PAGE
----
If you browse through the computer software shelves at your local store you'll notice that "antivirus software" doesn't really exist any more. It's been superseded by the more comprehensive "Internet Security" category. Many Internet security packages include some form of site filtering. Ostensibly, this is so that you're protected when you visit a website or receive an email that is attempting to lure you into revealing personal information or steal data directly from your computer. But it can also block access to sites that contain content you'd prefer your children avoided.

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Securing your Network

Your home network is the connective tissue that binds the computers your children use, your printers and other devices, and the Internet. Keeping it secure is not difficult but does require some effort and thought.

Let’s start with the wireless network.
There are a few technical terms that are worth understanding so that you can make decisions about the options you set.

  1. SSID The name of the wireless network
  2. WEP A type of wireless network encryption that is no longer favoured as it has been broken by hackers.
  3. WPA A type of wireless network encryption that is commonly used and is considered to be secure. There are two versions; WPA and WPA2. WPA2 has superseded WPA and is the one you should set for your network.
  4. If you're using a router that was supplied by your ISP then it should already be configured in a reasonably secure state. However, we'd recommend making the following changes.

1. Change the default password for the administrator account
Connect to the router and log in as the administrator for the device. If you're not sure how to do this, your ISP or router vendor should have provided instructions.
Follow the instructions to change the default password and, if possible, the username. Make sure you keep a record of that information in a secure place.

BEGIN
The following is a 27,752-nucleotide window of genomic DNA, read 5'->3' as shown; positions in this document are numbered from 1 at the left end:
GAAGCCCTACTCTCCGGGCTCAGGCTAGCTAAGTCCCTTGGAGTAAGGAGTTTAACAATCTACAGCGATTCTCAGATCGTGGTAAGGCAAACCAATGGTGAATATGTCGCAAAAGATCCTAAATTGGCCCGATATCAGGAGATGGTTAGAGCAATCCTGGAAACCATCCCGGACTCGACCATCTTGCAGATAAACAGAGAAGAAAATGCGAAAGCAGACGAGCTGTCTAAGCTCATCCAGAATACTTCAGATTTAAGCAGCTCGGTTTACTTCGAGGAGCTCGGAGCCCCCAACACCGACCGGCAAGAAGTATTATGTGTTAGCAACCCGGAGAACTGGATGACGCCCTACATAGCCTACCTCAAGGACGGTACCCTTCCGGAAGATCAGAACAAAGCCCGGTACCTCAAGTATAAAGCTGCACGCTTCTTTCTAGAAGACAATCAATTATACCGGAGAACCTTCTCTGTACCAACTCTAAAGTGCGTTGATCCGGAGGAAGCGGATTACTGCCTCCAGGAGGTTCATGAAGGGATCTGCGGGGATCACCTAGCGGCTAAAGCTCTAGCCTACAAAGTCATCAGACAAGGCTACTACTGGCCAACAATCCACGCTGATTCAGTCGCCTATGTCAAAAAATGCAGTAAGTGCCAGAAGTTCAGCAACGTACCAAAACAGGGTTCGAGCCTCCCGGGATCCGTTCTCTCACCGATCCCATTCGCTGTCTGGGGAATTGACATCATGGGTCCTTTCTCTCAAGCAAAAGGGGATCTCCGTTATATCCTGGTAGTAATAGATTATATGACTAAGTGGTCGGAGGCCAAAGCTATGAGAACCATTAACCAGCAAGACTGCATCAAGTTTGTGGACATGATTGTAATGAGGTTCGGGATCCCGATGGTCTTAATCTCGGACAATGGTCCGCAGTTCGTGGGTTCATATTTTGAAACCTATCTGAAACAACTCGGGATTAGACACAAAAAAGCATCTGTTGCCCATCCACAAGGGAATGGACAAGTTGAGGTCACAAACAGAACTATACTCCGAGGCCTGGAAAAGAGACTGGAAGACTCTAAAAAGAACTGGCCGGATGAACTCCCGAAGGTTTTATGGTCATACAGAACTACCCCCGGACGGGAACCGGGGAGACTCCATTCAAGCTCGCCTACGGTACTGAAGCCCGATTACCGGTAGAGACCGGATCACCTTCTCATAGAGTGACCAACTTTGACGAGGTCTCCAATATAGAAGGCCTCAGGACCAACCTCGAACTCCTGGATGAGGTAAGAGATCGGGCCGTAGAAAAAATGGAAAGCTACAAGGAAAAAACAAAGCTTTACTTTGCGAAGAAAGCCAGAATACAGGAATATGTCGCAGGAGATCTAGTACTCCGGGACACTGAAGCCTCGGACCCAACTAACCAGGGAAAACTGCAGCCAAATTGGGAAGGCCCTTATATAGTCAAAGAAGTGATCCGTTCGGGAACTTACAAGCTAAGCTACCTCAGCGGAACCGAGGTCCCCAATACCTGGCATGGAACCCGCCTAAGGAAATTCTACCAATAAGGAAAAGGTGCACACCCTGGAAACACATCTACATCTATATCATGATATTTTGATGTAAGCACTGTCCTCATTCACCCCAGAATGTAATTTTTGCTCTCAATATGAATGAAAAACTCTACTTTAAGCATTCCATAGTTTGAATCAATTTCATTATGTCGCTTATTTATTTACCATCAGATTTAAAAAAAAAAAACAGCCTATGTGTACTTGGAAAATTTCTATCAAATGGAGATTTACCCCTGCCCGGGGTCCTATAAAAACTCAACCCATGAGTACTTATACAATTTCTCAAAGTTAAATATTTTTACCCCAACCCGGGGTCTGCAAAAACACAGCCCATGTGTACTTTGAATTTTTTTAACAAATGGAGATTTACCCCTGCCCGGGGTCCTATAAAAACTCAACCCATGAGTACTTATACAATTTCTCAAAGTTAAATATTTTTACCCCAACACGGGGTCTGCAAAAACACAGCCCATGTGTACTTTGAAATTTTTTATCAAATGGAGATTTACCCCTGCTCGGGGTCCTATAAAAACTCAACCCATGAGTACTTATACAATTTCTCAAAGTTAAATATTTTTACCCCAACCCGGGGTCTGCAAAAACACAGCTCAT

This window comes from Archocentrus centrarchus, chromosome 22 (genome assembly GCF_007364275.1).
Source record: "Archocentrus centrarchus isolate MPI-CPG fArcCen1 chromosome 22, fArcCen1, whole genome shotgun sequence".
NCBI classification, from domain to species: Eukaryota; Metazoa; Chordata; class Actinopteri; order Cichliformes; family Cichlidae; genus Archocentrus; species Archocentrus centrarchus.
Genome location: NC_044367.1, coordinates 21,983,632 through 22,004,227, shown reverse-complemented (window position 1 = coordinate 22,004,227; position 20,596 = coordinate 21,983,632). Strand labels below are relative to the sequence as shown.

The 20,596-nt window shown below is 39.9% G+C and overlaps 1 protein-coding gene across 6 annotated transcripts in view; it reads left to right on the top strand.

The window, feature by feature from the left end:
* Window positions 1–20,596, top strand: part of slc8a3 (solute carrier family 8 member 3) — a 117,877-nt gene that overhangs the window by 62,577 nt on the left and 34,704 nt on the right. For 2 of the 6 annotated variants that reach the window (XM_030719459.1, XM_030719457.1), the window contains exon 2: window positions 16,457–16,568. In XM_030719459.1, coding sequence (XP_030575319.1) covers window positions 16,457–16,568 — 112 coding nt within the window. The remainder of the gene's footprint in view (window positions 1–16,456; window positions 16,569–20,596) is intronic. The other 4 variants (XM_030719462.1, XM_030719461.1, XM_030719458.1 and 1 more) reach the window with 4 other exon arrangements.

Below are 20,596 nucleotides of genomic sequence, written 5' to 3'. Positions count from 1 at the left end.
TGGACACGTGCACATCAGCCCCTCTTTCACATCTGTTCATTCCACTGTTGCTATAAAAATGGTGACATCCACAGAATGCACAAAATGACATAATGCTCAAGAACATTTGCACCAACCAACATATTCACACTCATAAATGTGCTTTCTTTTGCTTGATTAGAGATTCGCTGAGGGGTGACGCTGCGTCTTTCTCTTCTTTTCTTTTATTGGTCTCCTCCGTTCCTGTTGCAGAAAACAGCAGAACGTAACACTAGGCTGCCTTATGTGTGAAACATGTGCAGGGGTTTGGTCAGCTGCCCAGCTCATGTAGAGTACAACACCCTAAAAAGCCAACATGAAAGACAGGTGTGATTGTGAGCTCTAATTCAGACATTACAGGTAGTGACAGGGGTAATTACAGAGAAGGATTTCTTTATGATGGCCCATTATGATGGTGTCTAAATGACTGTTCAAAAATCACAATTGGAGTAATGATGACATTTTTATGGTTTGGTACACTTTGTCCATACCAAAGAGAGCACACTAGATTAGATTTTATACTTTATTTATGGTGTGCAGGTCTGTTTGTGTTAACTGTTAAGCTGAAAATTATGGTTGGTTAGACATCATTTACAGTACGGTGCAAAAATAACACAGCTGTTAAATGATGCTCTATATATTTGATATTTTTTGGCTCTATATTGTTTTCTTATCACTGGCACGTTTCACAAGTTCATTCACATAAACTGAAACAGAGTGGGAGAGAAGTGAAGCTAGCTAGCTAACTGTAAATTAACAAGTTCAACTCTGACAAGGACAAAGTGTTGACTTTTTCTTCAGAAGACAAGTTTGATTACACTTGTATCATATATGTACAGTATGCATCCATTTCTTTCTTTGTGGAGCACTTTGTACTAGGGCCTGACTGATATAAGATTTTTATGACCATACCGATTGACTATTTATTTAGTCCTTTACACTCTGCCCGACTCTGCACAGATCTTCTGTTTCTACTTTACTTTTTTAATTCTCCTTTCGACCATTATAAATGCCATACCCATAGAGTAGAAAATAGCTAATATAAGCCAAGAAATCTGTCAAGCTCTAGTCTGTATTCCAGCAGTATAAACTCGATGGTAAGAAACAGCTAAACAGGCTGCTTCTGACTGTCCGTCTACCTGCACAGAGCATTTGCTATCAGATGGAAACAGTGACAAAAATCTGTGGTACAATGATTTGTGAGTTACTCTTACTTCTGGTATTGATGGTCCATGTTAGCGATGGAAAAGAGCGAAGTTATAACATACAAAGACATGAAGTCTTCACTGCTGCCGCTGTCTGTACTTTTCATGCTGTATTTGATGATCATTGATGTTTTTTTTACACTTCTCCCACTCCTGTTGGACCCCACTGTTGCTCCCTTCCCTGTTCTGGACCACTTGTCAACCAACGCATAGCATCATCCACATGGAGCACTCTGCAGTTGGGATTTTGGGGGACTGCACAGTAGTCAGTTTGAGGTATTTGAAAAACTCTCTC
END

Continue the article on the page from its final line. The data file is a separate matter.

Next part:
2. Change the name and password for the wireless network
While you're in the settings for the router, locate the options for the wireless network.

  • Change the name of the wireless network (it's usually called the SSID) to something you like (it can be almost any combination of letters, numbers and symbols)
  • Change the password to something you'll remember but isn’t easily guessed. A good way to do this is to not use a word but a short phrase. Something like "getyourownpassword" works!

3. Some Advanced Network Options
You'll most likely see an option that lets you hide the SSID so that it's not broadcast. In our view, it's not worth bothering with. If you get a new computer, or have a visitor over that you will allow access to the network, this makes it harder to connect the device. Also, the security benefit is negligible. If someone wants to hack your network, the SSID, even if not broadcast, can be easily gleaned as when a device connects to the network, it's sent as unencrypted data even if you're using WPA2.

You'll also see an option for MAC address filtering. This allows you to create a white-list of devices that are allowed to connect to your network. Any computer that isn’t listed won’t be able to connect. This adds management overhead in a home situation and doesn't add a significant security benefit.

4. Firewalls
The vast majority of routers include a firewall function. A firewall is a device or computer program that restricts access to a computer or network unless specific criteria are met.

Think of a firewall being like a wall covered with small doors. In security-speak, those doors are called ports. Each port is designed to only allow specific network traffic through. For example, Port 80 is regular web browsing traffic. Port 443 is for secure web traffic.

If all the ports are open, then bad guys can bombard your computers with all sorts of traffic. But a firewall closes all the ports, only opening the ones you specifically need.

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Blocking Specific Content

So, with all these different apps and websites your children are using what can you do to curtail their access?

Go into your router's settings (the instructions that came with it will guide you through that process). You will find some options for setting restrictions or for filtering.

If you want to block access to YouTube, then add "" to the list of blocked sites. Similarly, you can do the same with Facebook, Tumblr, Instagram and any other sites you want to stop your children from visiting.

You may also be able to block access to sites containing particular words.